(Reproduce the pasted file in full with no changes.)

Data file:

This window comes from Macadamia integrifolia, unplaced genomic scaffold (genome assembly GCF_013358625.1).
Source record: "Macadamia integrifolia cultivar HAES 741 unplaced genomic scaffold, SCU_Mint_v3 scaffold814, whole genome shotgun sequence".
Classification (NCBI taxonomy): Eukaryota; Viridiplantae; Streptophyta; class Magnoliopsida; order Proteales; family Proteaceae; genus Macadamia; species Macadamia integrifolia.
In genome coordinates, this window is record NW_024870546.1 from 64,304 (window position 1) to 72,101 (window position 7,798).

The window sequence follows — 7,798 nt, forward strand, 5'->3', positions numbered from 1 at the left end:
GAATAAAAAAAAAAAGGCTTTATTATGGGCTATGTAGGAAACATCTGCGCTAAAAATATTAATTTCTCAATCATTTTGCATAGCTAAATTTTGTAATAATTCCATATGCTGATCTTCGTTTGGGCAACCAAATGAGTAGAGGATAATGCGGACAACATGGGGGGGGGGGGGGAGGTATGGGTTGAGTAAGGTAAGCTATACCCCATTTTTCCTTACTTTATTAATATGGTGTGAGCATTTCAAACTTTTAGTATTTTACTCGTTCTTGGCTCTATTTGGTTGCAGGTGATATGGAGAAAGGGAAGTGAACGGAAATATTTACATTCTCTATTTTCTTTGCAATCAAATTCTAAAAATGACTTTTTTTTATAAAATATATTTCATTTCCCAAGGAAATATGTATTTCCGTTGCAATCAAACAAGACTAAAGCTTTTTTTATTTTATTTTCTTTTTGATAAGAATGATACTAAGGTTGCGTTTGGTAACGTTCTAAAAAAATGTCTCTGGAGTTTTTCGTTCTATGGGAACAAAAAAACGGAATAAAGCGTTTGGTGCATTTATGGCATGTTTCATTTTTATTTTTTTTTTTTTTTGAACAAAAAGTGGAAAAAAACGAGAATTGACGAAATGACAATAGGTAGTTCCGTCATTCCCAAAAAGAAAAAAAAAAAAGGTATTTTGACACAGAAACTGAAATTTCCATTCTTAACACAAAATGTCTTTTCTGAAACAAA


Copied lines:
This window comes from Macadamia integrifolia, unplaced genomic scaffold (genome assembly GCF_013358625.1).
Source record: "Macadamia integrifolia cultivar HAES 741 unplaced genomic scaffold, SCU_Mint_v3 scaffold814, whole genome shotgun sequence".
Classification (NCBI taxonomy): Eukaryota; Viridiplantae; Streptophyta; class Magnoliopsida; order Proteales; family Proteaceae; genus Macadamia; species Macadamia integrifolia.
In genome coordinates, this window is record NW_024870546.1 from 64,304 (window position 1) to 72,101 (window position 7,798).

The window sequence follows — 7,798 nt, forward strand, 5'->3', positions numbered from 1 at the left end:
GAATAAAAAAAAAAAGGCTTTATTATGGGCTATGTAGGAAACATCTGCGCTAAAAATATTAATTTCTCAATCATTTTGCATAGCTAAATTTTGTAATAATTCCATATGCTGATCTTCGTTTGGGCAACCAAATGAGTAGAGGATAATGCGGACAACATGGGGGGGGGGGGGGAGGTATGGGTTGAGTAAGGTAAGCTATACCCCATTTTTCCTTACTTTATTAATATGGTGTGAGCATTTCAAACTTTTAGTATTTTACTCGTTCTTGGCTCTATTTGGTTGCAGGTGATATGGAGAAAGGGAAGTGAACGGAAATATTTACATTCTCTATTTTCTTTGCAATCAAATTCTAAAAATGACTTTTTTTTATAAAATATATTTCATTTCCCAAGGAAATATGTATTTCCGTTGCAATCAAACAAGACTAAAGCTTTTTTTATTTTATTTTCTTTTTGATAAGAATGATACTAAGGTTGCGTTTGGTAACGTTCTAAAAAAATGTCTCTGGAGTTTTTCGTTCTATGGGAACAAAAAAACGGAATAAAGCGTTTGGTGCATTTATGGCATGTTTCATTTTTATTTTTTTTTTTTTTTGAACAAAAAGTGGAAAAAAACGAGAATTGACGAAATGACAATAGGTAGTTCCGTCATTCCCAAAAAGAAAAAAAAAAAAGGTATTTTGACACAGAAACTGAAATTTCCATTCTTAACACAAAATGTCTTTTCTGAAACAAA